make  sure you are happy with the finish as a final coat will show any imperfections up.

Spray a coat of stone chip. leave over night, spray again leave over night.

Next we are going to create the compartments for the audio to reverberate in....

Step 3: Creating the Compartments

Right, do all of this with your box face down an old towel, this will stop it getting too marked.

I separated both sides of the box and created a compartment for the Volume and Bass knobs to sit in. This takes some time and effort as it needs to be a tight fit so its doest move around with the vibrations later. Work out the best design for your circuit but make sure you have a space around your speakers in give it a better sound.

Once happy with that cur a board that will sit on-top of these divisions and seal them off, i chose to use the same 6mm mdf that the rest of the box had been made from, this should stop it vibrating. Again it must be a tight fit so take your time and do it properly.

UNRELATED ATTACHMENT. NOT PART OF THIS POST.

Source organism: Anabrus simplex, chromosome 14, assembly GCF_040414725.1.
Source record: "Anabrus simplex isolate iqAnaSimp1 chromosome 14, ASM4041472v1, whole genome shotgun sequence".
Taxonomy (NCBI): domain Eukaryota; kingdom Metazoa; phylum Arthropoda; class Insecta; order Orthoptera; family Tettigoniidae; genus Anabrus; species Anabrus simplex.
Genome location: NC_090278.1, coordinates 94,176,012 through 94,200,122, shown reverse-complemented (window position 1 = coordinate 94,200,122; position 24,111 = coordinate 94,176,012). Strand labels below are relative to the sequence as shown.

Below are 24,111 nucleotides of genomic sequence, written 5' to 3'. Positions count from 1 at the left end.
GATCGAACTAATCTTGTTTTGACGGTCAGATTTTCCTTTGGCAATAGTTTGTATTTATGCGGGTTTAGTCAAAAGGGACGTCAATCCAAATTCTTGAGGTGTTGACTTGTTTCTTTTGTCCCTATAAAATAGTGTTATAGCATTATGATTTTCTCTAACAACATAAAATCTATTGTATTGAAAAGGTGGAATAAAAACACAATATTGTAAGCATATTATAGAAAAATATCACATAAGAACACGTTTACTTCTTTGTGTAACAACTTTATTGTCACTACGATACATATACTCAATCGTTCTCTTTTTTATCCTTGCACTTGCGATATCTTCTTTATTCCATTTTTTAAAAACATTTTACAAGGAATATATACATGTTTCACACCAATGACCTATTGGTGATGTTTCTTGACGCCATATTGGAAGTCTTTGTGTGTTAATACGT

Now i want my bass tubes to protrude through to the rear compartment as that is were the bass speaker will sit. so after i have worked out its position in-line with the front and cut the hole its time for a test. i also need the escape tubes for the left / right audio through the back so these will move through the centre division and out of the back panel. Taking into account the thickness of the lap joint these are marked out and drilled. again time for another check

The bass speaker is a little large so mine was mounted at an angle. to do this i cut away the piece that covers the volume control as this doesn't really matter anyway.

Right, lets get all the electronics in...

Step 4: Final Push (get the Circuit In)

Ok, this is the hardest bit.

Lets do it step by step.....

I wired up my LEDs and transistors earlier so i could just stuff everything in. Have a look at the first pic in this section. I made them all on flying leads as i really couldnt see the advantage of creating circuit boards for them. i have 3 circuits going in, 2 identicle ones for the Left / Right audio and then 1 transistor with 2 LED strings running off it for the bass tubes. dont forget to include protection resistors for this part of the circuit, you dont want the LEDs to pop after a week. i used 330Ohm